The Human Portion, Nicola Warwick
V. Press, 2023 £6.50
Just reading the contents page of this pamphlet gave me a sense of the natural world, with titles like ‘Kestrel’, ‘Geese at Dusk’, ‘Hare, in the Garden’. Nicola Warwick has sharp powers of observation which, allied to her skilled use of imagery, make for richly evocative poems. However, she also goes beyond description, sometimes even into the surreal, using nature as a way into deeper feelings.
The woman’s description in the opening poem, ‘Colony Collapse Syndrome’, brought to my mind the character of Miss Havisham with the phrases she ‘wrapped herself in moth-chewed layers’ and ‘became / a queen of wings and shadows.’ In ‘Garden Cross Spiders' the poet moves from describing spiders ‘building their disc-like webs’ to a much more personal scene. She is
desperate to see one trap a fly or wasp binding it
for safekeeping in its larder, tight as an invalid —
like my father in his hospital bed, side-rails in place
I loved the image of a butterfly ‘with the pulse of a sleepy heart’ and the phrase ‘Summer birds stage air shows’ in the poem ‘Late high summer’. The sky here is ‘red as a swallow’s throat’. The poet captures sleeplessness in ‘The Chitterings’, listening to bats, waiting ‘for them to stutter like ticker-tape into the dark.’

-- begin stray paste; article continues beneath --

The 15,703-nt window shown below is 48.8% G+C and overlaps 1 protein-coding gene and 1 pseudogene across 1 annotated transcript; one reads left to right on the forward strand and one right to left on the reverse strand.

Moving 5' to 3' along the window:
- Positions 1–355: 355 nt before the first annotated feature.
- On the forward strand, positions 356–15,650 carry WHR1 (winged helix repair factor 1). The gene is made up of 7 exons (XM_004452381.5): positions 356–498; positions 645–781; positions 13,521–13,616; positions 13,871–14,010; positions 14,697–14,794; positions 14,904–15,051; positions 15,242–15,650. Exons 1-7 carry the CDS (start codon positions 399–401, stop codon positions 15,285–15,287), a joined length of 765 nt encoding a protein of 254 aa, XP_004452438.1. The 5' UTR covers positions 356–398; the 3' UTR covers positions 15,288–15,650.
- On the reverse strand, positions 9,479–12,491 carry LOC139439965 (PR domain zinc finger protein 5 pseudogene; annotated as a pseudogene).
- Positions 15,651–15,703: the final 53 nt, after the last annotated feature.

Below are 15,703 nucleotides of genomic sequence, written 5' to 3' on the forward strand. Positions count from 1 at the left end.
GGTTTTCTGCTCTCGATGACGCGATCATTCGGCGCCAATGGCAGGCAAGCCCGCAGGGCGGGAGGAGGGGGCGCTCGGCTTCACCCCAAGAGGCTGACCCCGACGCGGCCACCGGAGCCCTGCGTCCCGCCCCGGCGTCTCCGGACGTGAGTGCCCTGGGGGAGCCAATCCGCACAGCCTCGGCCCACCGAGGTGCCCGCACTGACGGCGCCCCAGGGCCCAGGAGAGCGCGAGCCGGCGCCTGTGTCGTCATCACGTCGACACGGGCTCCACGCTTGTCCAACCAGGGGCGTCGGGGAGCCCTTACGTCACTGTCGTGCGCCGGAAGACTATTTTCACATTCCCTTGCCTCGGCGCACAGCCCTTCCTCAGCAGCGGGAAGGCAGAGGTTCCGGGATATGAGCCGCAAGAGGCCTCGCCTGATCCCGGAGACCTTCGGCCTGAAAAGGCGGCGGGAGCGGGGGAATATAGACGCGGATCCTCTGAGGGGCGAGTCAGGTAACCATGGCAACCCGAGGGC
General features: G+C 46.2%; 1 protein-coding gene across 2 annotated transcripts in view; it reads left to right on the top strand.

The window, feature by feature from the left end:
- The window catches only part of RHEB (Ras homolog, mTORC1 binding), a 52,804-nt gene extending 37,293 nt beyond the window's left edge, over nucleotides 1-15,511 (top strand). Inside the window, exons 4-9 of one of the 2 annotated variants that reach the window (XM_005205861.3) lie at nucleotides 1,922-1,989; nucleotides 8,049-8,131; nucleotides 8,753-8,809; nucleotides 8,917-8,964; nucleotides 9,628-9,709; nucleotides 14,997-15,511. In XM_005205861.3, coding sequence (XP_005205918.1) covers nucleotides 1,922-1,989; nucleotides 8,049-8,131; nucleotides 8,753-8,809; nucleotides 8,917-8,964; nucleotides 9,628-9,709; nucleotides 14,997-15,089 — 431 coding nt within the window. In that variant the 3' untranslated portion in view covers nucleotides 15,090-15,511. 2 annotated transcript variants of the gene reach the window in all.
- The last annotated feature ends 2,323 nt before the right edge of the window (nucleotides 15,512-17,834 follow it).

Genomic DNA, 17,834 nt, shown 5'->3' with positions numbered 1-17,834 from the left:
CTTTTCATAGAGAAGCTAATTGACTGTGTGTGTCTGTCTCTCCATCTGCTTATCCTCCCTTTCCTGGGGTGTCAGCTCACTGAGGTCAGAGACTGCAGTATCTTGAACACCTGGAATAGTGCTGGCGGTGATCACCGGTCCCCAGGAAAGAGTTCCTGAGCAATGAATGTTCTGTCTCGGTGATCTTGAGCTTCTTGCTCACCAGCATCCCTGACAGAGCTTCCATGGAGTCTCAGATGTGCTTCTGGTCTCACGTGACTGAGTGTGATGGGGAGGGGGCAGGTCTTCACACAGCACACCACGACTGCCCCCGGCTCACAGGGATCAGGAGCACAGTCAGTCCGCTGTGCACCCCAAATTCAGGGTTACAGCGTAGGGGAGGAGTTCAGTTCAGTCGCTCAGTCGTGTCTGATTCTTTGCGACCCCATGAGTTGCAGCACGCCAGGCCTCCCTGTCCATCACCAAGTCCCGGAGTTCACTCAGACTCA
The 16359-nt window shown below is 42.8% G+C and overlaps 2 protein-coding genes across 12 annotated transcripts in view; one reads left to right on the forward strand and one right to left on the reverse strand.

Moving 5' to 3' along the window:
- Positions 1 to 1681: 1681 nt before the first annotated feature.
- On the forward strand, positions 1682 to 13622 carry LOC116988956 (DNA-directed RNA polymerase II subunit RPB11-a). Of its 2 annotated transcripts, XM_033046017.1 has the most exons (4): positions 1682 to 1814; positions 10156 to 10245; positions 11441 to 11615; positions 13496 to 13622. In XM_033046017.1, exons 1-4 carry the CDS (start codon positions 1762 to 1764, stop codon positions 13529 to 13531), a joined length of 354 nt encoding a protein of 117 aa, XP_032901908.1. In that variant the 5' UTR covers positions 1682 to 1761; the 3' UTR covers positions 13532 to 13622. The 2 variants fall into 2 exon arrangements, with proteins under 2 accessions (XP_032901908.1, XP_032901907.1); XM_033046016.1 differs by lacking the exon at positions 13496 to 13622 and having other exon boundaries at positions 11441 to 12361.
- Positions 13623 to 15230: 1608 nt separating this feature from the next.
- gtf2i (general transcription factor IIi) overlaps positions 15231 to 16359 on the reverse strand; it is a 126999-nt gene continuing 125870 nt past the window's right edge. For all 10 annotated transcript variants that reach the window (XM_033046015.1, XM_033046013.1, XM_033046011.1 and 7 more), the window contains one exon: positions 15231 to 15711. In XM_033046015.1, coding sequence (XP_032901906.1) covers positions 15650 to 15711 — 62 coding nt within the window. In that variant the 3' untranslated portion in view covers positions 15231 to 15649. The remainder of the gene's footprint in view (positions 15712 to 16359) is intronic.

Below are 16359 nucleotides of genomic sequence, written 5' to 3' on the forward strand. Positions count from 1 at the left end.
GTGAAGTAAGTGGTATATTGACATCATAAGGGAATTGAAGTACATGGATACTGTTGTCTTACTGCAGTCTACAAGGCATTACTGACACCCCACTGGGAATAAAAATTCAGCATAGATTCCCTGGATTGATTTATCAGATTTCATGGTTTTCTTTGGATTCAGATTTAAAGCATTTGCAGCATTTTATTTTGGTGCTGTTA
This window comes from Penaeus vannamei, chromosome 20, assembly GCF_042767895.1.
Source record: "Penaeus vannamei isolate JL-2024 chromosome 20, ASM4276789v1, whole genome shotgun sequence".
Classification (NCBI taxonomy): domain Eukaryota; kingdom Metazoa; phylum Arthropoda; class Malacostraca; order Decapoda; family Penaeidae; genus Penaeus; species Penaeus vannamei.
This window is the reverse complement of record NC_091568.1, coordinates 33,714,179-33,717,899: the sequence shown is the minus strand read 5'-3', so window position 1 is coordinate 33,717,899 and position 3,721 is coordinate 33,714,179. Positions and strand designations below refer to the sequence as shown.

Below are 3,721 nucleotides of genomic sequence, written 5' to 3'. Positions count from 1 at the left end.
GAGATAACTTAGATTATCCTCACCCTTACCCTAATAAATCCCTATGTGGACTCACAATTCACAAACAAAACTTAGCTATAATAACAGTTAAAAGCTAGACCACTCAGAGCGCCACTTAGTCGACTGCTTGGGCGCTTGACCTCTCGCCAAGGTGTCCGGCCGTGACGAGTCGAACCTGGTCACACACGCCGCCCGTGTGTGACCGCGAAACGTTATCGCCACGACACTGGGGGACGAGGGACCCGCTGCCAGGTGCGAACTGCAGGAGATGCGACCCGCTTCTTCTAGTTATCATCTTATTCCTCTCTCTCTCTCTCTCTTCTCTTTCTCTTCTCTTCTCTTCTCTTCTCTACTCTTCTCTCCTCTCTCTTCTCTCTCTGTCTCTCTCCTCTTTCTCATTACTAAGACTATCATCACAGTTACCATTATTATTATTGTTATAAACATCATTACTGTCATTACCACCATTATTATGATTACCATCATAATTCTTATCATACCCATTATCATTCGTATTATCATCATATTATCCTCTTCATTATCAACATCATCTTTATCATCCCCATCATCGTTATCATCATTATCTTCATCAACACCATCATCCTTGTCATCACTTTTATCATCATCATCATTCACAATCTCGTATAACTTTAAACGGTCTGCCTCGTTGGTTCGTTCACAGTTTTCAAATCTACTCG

Sky is ‘the colour of apricots’ in ‘Watering with the Angle Shades (Phlogophora meticulosa)'. This prose poem centres around an encounter with a moth, ‘a stunner in bright colours’. To my mind, the concluding comment ‘I leave it to itself’ implies that nature and human beings can live harmoniously side by side.
The final poems feature the sea, described as ‘this lucid third dimension’ in ‘You and the sea and a prayer’. In ‘Harbour Spell’, the poet writes:
my ears spiral into whelk
and slipper limpet,
strain for that one song.
‘The Fijian Mermaid’ is an unsettling poem which contrasts the wished-for ‘silver scales and long hair’ with ‘a relic yearning / to be laid at rest, craving its human portion’. I sense an underlying yearning to reconcile the human with the natural world in this mesmerising, closely-observed pamphlet.